Turner traces Piedmont’s rise to the airline’s willingness to collaborate with other airlines, with local communities, and with airports — especially in creating the Charlotte hub in the 1980s. Piedmont’s success, in turn, helped fuel the growth of Charlotte Douglas International Airport and the surrounding region, says Roy Johnson, who was principal architect for the airport and is an executive vice president and secretary of the board of the NC Transportation Museum Foundation.
“I say to people now that the aircraft sound that goes over your house is the sound of money,” Johnson says. “It’s the economy of the whole region connecting to the world. I can’t think of a jobs announcement in this area from the 1980s on that, when asked why they picked Charlotte, didn’t list the airport as the No. 1, No. 2, or, worst case, the No. 3 reason. That goes right back to Piedmont.”
Because of Piedmont Airlines’ significance to North Carolina, Johnson says, the NC Transportation Museum will make one of the two centerpieces in its aviation exhibit the DC-3 that Wilkerson is helping repair. The other centerpiece is a replica of the aircraft that completed the first powered flight ever, the Wright Flyer from Kitty Hawk.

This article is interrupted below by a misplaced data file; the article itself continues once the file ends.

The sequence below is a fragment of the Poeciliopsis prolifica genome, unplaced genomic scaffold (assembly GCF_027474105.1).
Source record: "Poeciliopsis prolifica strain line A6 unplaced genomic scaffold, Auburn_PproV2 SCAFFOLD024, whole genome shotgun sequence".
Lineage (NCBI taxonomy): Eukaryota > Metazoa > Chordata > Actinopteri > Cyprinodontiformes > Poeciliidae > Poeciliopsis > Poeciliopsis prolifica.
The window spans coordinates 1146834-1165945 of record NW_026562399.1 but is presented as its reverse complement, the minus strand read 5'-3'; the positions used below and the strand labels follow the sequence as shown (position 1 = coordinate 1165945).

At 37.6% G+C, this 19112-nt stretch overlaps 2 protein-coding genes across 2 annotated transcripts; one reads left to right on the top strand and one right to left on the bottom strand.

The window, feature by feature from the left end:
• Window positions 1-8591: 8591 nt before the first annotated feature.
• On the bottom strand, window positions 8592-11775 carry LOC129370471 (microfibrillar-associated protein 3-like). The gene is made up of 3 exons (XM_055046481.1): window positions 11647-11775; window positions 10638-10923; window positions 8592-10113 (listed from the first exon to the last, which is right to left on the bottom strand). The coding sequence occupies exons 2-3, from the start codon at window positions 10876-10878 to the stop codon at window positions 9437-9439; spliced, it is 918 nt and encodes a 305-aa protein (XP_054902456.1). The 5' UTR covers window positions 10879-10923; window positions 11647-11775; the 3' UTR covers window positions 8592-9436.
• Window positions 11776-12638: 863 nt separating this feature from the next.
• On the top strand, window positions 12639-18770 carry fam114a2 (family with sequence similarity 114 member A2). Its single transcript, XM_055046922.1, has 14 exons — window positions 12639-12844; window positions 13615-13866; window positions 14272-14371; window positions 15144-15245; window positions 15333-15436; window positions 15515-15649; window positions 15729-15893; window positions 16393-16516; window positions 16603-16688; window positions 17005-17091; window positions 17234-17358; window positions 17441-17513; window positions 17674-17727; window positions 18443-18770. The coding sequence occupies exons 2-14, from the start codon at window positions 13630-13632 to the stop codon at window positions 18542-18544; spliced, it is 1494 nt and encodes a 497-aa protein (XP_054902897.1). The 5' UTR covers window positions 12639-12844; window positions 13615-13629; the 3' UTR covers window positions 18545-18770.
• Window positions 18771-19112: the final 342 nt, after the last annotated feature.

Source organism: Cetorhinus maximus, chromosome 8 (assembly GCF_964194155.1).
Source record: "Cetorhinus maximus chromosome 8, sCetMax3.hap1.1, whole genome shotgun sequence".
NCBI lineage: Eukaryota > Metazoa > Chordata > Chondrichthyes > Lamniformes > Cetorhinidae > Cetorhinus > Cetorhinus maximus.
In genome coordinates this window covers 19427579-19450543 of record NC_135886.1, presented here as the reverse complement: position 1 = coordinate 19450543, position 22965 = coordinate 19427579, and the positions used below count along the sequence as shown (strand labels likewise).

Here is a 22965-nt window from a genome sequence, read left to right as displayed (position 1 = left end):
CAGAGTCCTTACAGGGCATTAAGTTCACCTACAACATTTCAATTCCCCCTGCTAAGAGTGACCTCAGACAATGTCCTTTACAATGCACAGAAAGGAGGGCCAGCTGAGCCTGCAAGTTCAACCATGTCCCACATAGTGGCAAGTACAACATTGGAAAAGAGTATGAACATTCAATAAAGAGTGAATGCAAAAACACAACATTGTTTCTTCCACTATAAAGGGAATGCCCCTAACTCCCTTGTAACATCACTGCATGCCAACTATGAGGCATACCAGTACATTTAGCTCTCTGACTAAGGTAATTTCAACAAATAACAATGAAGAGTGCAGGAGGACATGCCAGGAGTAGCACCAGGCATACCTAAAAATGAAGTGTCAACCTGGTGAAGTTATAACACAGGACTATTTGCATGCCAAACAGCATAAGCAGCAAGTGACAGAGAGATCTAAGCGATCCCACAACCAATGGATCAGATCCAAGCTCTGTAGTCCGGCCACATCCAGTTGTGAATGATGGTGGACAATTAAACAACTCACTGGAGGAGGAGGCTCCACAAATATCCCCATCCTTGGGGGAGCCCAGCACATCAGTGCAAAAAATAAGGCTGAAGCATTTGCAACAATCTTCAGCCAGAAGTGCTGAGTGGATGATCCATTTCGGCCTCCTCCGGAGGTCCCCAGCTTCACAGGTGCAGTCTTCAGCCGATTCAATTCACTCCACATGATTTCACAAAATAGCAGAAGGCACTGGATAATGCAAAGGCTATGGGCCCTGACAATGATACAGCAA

On a Saturday afternoon, Wilkerson and 10 other airplane buffs gather at the museum in an enormous warehouse called the Back Shop, where mechanics once repaired steam locomotives. The wingless fuselage of the DC-3 rests as an empty hull, only its outside aluminum “skin” intact. The wings and other parts are scattered about, with volunteers assigned to different repairs.
Joel Moore, who worked in customer service for the airline, and Bill Behrendt, an electrical engineer, are fixing the engine mount. Behrendt slips a rivet through a hole in the metal.
“OK! That’s a good length,” Moore calls out from inside the mount. “Hit it!”
Behrendt drives the rivet through the metal, a loud rat-a-tat-tat reverberating through the warehouse. Moore braces against the rivet with a tool called a bucking bar that flattens the tail of the rivet, securing it in place.
“Again!” Moore calls out. Behrendt holds the trigger down. Rat-a-tat-tat!
Rivet by rivet, piece by piece, airplane enthusiasts have devoted hundreds of hours over 10 years to repairing the old “Three.” When the pieces are put back together, Wilkerson believes, it will be more than an airplane. “It will show,” he says, “how Piedmont changed flight.”
NC Transportation Museum
1 Samuel Spencer Drive, Spencer, NC 28159